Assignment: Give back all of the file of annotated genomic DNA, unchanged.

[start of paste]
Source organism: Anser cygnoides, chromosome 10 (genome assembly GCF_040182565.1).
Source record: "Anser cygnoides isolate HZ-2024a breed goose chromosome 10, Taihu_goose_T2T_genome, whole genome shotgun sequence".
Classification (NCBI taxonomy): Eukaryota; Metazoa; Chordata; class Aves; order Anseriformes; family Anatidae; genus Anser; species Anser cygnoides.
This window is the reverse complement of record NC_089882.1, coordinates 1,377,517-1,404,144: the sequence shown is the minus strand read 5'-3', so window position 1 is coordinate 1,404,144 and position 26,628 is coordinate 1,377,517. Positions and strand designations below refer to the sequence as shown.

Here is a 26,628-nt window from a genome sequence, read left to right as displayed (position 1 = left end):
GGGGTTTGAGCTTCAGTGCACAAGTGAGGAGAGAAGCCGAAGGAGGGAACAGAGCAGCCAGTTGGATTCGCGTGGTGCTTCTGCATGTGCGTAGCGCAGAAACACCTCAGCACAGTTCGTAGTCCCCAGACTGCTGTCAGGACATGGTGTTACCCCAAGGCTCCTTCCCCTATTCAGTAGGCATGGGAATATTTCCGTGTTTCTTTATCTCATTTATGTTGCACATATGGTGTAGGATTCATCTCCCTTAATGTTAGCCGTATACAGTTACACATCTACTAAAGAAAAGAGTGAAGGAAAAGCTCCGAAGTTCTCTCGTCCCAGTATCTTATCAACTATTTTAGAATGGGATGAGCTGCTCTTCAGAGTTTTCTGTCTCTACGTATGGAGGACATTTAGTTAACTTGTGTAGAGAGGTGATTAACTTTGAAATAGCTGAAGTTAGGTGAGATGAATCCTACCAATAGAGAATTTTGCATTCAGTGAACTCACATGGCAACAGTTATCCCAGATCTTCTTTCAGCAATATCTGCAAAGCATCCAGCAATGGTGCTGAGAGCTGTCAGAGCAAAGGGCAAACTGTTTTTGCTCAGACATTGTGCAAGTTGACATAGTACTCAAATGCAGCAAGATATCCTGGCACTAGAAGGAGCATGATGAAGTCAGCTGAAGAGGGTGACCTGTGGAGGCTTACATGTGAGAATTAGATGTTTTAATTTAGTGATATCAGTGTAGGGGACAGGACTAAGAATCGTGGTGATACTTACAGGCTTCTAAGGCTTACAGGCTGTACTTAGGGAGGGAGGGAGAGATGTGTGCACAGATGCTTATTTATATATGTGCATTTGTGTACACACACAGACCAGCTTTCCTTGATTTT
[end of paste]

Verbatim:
Source organism: Anser cygnoides, chromosome 10 (genome assembly GCF_040182565.1).
Source record: "Anser cygnoides isolate HZ-2024a breed goose chromosome 10, Taihu_goose_T2T_genome, whole genome shotgun sequence".
Classification (NCBI taxonomy): Eukaryota; Metazoa; Chordata; class Aves; order Anseriformes; family Anatidae; genus Anser; species Anser cygnoides.
This window is the reverse complement of record NC_089882.1, coordinates 1,377,517-1,404,144: the sequence shown is the minus strand read 5'-3', so window position 1 is coordinate 1,404,144 and position 26,628 is coordinate 1,377,517. Positions and strand designations below refer to the sequence as shown.

Here is a 26,628-nt window from a genome sequence, read left to right as displayed (position 1 = left end):
GGGGTTTGAGCTTCAGTGCACAAGTGAGGAGAGAAGCCGAAGGAGGGAACAGAGCAGCCAGTTGGATTCGCGTGGTGCTTCTGCATGTGCGTAGCGCAGAAACACCTCAGCACAGTTCGTAGTCCCCAGACTGCTGTCAGGACATGGTGTTACCCCAAGGCTCCTTCCCCTATTCAGTAGGCATGGGAATATTTCCGTGTTTCTTTATCTCATTTATGTTGCACATATGGTGTAGGATTCATCTCCCTTAATGTTAGCCGTATACAGTTACACATCTACTAAAGAAAAGAGTGAAGGAAAAGCTCCGAAGTTCTCTCGTCCCAGTATCTTATCAACTATTTTAGAATGGGATGAGCTGCTCTTCAGAGTTTTCTGTCTCTACGTATGGAGGACATTTAGTTAACTTGTGTAGAGAGGTGATTAACTTTGAAATAGCTGAAGTTAGGTGAGATGAATCCTACCAATAGAGAATTTTGCATTCAGTGAACTCACATGGCAACAGTTATCCCAGATCTTCTTTCAGCAATATCTGCAAAGCATCCAGCAATGGTGCTGAGAGCTGTCAGAGCAAAGGGCAAACTGTTTTTGCTCAGACATTGTGCAAGTTGACATAGTACTCAAATGCAGCAAGATATCCTGGCACTAGAAGGAGCATGATGAAGTCAGCTGAAGAGGGTGACCTGTGGAGGCTTACATGTGAGAATTAGATGTTTTAATTTAGTGATATCAGTGTAGGGGACAGGACTAAGAATCGTGGTGATACTTACAGGCTTCTAAGGCTTACAGGCTGTACTTAGGGAGGGAGGGAGAGATGTGTGCACAGATGCTTATTTATATATGTGCATTTGTGTACACACACAGACCAGCTTTCCTTGATTTT